Before starting your exercises, it may be beneficial to think about why you want to enhance your booty in the first place. Where did these desires come from? Is it because you want to feel stronger? Are you wanting to adjust your appearance? Is there a romantic interest motivating your desire to have a bigger booty? Thinking about your reasons for wanting to make this change to your body can help you decide if these changes are in line with your values and help you determine what kind of workout regime to follow. Similarly, before starting a strength-training regimen, some of these guidelines may be useful to help you get the most out of your workouts:
- Drink plenty of water to stay hydrated.
- Make sure your body is fueled with food. If you've eaten a meal, wait about two to three hours before you exercise. If you've had a light snack, allow at least one hour.
- Warm up for at least five to ten minutes by walking/jogging briskly outside or on a treadmill, riding a bike, or little by little when using any other piece of cardiovascular equipment.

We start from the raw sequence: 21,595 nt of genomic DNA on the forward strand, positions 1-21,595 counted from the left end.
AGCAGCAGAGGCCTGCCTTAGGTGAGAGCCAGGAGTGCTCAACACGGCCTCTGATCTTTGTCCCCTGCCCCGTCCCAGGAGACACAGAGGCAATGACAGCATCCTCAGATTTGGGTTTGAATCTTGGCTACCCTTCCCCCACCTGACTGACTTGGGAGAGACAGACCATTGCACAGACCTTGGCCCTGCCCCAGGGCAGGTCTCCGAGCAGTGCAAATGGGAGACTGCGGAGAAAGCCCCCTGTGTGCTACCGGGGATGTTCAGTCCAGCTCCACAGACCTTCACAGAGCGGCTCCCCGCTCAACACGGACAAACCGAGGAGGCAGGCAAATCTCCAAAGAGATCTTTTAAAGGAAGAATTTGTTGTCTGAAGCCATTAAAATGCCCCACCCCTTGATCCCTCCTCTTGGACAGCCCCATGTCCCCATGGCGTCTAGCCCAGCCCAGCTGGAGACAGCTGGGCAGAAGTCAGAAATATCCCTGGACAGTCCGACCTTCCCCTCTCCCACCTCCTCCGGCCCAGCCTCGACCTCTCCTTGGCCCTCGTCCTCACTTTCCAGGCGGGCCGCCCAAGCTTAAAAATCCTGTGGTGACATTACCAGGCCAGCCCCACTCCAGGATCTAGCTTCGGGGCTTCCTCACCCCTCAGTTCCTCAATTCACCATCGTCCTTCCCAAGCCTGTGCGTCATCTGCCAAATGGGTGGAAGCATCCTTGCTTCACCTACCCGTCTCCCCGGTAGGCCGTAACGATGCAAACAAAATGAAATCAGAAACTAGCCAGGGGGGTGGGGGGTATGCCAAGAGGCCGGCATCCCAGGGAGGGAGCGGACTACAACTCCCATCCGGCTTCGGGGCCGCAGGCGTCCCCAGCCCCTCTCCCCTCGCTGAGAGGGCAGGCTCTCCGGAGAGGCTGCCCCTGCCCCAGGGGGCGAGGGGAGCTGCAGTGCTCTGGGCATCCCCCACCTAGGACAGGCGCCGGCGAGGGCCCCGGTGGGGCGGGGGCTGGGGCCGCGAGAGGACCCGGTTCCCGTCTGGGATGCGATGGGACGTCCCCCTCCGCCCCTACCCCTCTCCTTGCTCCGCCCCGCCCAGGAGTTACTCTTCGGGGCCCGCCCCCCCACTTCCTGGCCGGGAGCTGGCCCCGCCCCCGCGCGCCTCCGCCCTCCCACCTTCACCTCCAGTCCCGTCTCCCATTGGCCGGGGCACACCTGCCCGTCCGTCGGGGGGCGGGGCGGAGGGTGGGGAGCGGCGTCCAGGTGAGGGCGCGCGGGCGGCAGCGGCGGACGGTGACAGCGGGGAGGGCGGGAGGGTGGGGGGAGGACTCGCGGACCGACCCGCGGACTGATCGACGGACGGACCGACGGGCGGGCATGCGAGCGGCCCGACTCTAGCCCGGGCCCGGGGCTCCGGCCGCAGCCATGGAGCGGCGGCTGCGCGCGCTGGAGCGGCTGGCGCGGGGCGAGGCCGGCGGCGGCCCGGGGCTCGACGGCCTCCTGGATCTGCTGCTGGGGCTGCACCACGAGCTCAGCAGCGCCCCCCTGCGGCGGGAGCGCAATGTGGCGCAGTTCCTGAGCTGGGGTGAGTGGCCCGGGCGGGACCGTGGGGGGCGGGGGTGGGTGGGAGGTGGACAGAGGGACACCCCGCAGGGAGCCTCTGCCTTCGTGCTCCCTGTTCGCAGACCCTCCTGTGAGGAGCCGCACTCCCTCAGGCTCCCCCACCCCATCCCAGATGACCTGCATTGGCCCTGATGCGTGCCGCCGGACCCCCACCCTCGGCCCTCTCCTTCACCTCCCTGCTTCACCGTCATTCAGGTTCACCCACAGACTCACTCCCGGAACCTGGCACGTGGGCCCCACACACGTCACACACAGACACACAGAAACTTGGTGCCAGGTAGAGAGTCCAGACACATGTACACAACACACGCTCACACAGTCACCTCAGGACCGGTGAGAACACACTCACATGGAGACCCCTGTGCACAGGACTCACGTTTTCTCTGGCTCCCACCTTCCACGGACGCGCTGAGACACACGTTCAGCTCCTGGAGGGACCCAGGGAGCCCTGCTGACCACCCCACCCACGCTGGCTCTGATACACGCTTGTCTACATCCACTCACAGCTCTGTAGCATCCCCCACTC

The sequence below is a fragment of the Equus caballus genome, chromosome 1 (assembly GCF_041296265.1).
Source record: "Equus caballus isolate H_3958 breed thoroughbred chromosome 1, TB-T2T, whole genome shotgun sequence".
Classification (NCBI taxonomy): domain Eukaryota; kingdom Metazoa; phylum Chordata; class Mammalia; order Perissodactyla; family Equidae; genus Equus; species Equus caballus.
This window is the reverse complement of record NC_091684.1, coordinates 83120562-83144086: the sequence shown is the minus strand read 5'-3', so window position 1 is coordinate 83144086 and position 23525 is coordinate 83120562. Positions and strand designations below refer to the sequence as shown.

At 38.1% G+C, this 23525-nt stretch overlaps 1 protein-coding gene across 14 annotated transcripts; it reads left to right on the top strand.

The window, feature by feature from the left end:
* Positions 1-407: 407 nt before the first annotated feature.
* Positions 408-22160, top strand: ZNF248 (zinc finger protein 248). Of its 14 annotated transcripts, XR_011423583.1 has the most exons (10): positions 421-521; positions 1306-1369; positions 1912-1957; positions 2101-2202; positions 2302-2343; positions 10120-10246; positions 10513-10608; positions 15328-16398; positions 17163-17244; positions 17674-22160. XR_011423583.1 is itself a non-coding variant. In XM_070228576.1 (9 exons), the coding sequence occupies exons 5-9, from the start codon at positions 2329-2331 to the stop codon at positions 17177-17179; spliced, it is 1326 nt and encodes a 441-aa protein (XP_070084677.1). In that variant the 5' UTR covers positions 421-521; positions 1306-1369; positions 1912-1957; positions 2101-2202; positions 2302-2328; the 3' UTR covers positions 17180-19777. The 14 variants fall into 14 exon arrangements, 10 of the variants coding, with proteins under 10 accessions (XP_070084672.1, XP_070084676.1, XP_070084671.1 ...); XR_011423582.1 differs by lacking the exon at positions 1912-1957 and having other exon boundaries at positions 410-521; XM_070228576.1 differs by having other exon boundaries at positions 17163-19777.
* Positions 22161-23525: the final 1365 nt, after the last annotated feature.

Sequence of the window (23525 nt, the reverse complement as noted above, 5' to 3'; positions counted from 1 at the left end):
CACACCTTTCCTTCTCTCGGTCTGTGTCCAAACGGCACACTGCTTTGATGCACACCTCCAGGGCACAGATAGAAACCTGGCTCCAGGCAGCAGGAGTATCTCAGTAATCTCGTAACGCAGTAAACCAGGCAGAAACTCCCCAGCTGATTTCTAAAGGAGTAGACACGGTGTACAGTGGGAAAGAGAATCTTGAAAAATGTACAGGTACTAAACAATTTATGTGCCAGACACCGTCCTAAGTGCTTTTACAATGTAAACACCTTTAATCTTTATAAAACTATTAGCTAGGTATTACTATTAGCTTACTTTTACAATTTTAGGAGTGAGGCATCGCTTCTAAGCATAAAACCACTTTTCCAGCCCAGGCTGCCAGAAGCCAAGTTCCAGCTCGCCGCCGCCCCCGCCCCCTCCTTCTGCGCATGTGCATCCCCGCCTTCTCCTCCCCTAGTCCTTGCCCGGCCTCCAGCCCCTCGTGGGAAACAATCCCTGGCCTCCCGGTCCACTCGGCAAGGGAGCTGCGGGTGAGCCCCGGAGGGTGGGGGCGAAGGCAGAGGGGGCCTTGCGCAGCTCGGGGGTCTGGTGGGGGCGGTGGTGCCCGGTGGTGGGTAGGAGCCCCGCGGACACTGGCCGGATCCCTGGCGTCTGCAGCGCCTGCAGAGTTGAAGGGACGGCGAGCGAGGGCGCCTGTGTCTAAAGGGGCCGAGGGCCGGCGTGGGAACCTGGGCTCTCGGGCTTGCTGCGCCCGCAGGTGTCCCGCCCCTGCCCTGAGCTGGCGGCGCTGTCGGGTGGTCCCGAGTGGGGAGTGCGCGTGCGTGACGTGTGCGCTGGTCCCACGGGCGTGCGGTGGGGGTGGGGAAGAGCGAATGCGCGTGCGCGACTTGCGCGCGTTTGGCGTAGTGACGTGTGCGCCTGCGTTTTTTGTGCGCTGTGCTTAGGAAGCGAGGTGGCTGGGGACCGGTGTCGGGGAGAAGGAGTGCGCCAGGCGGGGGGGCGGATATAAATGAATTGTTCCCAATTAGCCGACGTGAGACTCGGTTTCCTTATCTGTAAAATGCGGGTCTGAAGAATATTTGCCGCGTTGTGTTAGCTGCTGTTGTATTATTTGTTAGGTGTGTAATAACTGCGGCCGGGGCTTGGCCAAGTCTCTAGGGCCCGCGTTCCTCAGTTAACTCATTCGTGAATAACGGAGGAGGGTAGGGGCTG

- Slowly stretch to increase blood flow to your muscles, enhance flexibility and range of motion, and decrease risk of injury — especially the part of your body you're working on.
- Do each exercise two to three times a week, starting off with no or little resistance, and remember to breathe.
- Incorporate plenty of fresh fruits, veggies, lean sources of protein (e.g., tuna or chicken), nuts, healthy fats (e.g., fish, avocado, and peanut butter), and complex carbohydrates, such as whole wheat bread, brown rice, potatoes, and oatmeal, into your diet.